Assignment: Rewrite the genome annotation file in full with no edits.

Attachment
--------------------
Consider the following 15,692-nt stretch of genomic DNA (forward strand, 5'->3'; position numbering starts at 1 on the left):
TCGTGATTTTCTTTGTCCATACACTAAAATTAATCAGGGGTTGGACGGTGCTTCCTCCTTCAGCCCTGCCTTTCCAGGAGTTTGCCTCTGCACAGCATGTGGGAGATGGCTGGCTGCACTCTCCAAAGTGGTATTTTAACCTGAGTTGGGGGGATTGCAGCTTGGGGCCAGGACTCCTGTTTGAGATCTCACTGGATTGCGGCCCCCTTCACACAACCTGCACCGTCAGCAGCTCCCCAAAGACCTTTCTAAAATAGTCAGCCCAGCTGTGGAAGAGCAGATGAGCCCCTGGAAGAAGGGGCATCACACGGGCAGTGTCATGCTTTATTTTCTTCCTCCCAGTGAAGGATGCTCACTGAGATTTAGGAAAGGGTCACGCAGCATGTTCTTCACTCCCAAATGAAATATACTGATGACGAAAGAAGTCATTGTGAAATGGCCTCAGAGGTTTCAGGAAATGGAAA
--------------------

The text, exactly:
Consider the following 15,692-nt stretch of genomic DNA (forward strand, 5'->3'; position numbering starts at 1 on the left):
TCGTGATTTTCTTTGTCCATACACTAAAATTAATCAGGGGTTGGACGGTGCTTCCTCCTTCAGCCCTGCCTTTCCAGGAGTTTGCCTCTGCACAGCATGTGGGAGATGGCTGGCTGCACTCTCCAAAGTGGTATTTTAACCTGAGTTGGGGGGATTGCAGCTTGGGGCCAGGACTCCTGTTTGAGATCTCACTGGATTGCGGCCCCCTTCACACAACCTGCACCGTCAGCAGCTCCCCAAAGACCTTTCTAAAATAGTCAGCCCAGCTGTGGAAGAGCAGATGAGCCCCTGGAAGAAGGGGCATCACACGGGCAGTGTCATGCTTTATTTTCTTCCTCCCAGTGAAGGATGCTCACTGAGATTTAGGAAAGGGTCACGCAGCATGTTCTTCACTCCCAAATGAAATATACTGATGACGAAAGAAGTCATTGTGAAATGGCCTCAGAGGTTTCAGGAAATGGAAA